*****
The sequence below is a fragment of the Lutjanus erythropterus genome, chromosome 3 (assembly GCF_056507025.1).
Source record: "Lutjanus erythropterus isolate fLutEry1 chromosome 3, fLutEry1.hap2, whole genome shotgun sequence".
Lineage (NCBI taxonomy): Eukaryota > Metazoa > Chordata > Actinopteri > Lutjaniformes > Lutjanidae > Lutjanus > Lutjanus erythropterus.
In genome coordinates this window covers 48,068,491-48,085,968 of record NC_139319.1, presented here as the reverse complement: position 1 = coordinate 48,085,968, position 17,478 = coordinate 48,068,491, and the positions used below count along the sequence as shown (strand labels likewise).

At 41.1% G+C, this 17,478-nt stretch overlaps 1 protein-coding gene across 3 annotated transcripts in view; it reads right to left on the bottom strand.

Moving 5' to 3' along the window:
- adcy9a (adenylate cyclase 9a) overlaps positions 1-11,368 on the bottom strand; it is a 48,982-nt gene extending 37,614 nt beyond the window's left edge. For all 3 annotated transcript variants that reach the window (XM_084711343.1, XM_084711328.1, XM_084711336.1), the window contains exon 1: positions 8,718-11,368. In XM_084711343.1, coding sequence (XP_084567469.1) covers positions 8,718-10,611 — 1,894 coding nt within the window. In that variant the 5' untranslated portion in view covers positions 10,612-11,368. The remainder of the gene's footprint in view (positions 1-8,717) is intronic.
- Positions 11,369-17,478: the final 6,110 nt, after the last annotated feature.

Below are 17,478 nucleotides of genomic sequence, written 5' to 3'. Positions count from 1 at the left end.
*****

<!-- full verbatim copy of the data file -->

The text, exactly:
The sequence below is a fragment of the Lutjanus erythropterus genome, chromosome 3 (assembly GCF_056507025.1).
Source record: "Lutjanus erythropterus isolate fLutEry1 chromosome 3, fLutEry1.hap2, whole genome shotgun sequence".
Lineage (NCBI taxonomy): Eukaryota > Metazoa > Chordata > Actinopteri > Lutjaniformes > Lutjanidae > Lutjanus > Lutjanus erythropterus.
In genome coordinates this window covers 48,068,491-48,085,968 of record NC_139319.1, presented here as the reverse complement: position 1 = coordinate 48,085,968, position 17,478 = coordinate 48,068,491, and the positions used below count along the sequence as shown (strand labels likewise).

At 41.1% G+C, this 17,478-nt stretch overlaps 1 protein-coding gene across 3 annotated transcripts in view; it reads right to left on the bottom strand.

Moving 5' to 3' along the window:
- adcy9a (adenylate cyclase 9a) overlaps positions 1-11,368 on the bottom strand; it is a 48,982-nt gene extending 37,614 nt beyond the window's left edge. For all 3 annotated transcript variants that reach the window (XM_084711343.1, XM_084711328.1, XM_084711336.1), the window contains exon 1: positions 8,718-11,368. In XM_084711343.1, coding sequence (XP_084567469.1) covers positions 8,718-10,611 — 1,894 coding nt within the window. In that variant the 5' untranslated portion in view covers positions 10,612-11,368. The remainder of the gene's footprint in view (positions 1-8,717) is intronic.
- Positions 11,369-17,478: the final 6,110 nt, after the last annotated feature.

Below are 17,478 nucleotides of genomic sequence, written 5' to 3'. Positions count from 1 at the left end.